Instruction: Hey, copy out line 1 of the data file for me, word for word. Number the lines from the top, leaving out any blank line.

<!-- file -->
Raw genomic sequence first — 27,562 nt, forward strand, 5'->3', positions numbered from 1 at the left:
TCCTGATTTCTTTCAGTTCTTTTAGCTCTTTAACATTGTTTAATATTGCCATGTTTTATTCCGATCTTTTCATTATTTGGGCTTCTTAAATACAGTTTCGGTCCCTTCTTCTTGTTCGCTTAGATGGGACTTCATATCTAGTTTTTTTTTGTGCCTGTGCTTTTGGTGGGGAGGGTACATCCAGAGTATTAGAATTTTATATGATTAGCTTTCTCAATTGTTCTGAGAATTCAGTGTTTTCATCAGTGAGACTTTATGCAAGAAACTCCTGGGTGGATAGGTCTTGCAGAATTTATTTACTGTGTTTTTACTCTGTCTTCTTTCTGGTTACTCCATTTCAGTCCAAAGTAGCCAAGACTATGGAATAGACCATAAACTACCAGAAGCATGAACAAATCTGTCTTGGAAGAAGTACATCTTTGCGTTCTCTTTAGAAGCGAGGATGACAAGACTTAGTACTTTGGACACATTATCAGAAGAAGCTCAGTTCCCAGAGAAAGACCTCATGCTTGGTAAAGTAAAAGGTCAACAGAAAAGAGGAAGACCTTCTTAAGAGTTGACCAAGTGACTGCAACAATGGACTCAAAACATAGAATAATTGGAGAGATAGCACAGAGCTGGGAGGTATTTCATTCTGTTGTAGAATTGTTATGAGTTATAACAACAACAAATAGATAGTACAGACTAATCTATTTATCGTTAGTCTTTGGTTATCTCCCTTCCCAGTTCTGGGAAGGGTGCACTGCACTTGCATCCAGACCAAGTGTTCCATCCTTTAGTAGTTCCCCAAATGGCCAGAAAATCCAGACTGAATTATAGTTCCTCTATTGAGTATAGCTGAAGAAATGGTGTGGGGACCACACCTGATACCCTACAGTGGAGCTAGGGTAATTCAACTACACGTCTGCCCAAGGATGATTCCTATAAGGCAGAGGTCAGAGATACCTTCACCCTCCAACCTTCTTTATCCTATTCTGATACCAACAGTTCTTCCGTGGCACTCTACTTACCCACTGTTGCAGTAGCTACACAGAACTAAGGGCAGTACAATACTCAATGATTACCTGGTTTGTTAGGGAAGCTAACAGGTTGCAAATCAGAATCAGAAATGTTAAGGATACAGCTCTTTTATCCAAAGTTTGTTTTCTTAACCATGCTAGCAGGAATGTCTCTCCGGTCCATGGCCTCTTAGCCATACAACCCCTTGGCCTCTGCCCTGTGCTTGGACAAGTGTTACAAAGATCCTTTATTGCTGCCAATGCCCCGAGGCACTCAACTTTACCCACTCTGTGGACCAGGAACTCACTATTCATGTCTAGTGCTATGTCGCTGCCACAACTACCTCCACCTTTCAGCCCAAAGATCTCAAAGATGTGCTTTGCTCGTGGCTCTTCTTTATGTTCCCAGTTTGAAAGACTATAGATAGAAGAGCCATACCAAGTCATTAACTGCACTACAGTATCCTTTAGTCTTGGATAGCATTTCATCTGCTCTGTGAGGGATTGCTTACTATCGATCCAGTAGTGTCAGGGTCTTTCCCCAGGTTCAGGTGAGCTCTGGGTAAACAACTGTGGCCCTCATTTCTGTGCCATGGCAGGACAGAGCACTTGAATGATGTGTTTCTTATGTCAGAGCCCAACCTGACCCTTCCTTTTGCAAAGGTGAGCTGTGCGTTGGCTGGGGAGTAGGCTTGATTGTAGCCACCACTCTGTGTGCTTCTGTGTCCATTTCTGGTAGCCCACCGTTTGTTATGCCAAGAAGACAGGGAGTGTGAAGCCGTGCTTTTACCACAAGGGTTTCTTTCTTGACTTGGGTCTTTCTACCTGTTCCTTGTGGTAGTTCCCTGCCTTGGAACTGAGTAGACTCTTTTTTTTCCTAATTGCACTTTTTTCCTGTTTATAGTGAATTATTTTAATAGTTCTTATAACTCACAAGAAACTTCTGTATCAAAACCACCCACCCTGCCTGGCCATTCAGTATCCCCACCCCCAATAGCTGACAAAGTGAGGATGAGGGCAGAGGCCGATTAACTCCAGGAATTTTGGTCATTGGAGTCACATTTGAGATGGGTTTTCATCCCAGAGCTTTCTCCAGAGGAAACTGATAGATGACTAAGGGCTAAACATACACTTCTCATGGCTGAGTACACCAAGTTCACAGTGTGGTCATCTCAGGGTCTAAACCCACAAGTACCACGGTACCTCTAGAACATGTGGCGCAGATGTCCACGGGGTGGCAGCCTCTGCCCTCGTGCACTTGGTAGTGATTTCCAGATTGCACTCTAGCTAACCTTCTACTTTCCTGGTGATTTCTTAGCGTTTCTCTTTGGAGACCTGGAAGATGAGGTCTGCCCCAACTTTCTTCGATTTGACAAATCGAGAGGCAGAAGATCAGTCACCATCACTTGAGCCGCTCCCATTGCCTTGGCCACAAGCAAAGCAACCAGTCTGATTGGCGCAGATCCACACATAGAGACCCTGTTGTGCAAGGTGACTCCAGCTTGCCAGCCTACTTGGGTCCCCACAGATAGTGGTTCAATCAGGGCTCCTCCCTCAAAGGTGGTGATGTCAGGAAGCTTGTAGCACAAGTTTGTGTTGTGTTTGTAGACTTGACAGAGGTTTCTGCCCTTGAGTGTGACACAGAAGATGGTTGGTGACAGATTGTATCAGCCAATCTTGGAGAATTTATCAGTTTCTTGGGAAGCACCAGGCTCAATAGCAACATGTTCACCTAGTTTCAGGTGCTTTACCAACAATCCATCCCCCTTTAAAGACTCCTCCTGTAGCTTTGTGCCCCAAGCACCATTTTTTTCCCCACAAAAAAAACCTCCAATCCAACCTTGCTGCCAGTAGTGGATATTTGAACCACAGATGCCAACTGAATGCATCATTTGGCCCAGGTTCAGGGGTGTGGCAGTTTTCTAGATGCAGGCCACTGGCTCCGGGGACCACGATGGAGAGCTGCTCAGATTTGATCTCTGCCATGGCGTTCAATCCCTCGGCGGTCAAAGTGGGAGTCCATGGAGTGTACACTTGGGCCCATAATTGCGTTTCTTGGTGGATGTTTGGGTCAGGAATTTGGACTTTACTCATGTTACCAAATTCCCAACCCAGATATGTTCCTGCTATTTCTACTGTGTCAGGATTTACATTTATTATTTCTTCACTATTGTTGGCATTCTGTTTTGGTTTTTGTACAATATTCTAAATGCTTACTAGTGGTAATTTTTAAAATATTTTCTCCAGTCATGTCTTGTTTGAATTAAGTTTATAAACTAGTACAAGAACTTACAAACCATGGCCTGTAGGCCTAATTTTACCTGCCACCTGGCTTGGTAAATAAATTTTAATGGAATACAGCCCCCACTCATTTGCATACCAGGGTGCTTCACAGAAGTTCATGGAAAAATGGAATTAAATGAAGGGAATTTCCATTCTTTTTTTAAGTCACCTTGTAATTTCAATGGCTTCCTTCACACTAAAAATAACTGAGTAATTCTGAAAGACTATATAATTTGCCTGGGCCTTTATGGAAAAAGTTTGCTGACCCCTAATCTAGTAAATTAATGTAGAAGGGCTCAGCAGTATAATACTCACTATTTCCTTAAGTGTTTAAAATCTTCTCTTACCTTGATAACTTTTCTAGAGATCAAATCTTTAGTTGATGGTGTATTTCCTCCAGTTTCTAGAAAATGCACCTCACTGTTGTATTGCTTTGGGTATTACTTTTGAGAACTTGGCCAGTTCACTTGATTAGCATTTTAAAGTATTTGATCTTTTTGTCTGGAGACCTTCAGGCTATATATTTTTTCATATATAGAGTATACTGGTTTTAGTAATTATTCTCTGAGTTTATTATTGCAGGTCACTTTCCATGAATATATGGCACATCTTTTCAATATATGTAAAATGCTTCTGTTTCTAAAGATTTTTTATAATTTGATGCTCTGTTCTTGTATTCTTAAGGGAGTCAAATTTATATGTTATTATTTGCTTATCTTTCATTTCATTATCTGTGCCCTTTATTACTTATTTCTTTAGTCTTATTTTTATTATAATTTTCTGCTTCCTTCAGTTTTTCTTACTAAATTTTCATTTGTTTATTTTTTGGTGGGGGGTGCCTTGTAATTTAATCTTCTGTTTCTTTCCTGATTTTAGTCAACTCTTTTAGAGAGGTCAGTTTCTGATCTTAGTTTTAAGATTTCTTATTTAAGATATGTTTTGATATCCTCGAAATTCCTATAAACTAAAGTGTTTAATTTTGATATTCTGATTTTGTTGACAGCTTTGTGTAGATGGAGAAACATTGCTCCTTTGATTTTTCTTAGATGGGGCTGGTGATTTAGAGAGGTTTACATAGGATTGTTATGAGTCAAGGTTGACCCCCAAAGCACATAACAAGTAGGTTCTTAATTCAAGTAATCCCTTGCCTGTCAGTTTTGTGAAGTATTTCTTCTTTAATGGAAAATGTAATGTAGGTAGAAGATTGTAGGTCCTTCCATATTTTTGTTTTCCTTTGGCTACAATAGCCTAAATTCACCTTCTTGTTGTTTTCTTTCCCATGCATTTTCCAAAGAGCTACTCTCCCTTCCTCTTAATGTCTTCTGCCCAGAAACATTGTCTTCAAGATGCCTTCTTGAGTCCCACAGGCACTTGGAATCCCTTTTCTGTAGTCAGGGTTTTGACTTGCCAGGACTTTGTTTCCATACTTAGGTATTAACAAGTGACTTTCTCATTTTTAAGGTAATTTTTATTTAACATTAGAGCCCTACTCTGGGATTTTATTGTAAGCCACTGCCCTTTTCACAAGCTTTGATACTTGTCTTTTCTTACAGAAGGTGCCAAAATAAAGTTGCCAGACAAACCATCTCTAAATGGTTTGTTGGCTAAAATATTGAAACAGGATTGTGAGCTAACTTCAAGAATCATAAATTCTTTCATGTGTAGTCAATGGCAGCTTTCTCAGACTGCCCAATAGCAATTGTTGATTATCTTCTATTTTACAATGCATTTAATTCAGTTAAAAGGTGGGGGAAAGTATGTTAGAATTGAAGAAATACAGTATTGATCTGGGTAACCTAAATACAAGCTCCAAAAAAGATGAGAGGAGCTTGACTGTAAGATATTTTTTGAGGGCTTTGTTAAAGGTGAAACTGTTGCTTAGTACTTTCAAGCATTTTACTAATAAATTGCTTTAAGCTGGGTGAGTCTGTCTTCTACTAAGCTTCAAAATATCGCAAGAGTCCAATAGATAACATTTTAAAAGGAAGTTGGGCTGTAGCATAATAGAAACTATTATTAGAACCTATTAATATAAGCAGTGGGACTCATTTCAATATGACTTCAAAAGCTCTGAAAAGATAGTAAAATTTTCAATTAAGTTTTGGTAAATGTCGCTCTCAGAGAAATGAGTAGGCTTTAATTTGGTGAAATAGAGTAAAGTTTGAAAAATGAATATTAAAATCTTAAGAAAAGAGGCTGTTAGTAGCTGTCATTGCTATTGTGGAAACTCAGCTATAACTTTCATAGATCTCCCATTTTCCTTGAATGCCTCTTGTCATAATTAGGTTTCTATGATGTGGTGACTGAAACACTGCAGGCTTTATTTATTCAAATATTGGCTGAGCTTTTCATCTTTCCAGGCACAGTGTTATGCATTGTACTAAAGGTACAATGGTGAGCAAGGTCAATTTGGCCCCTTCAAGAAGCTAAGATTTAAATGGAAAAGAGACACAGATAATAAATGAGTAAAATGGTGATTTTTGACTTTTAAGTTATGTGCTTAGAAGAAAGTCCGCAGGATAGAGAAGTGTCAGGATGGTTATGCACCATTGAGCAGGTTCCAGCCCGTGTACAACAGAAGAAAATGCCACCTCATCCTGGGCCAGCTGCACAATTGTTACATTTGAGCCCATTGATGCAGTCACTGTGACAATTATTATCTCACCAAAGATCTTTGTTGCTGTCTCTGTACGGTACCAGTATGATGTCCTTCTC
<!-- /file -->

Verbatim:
Raw genomic sequence first — 27,562 nt, forward strand, 5'->3', positions numbered from 1 at the left: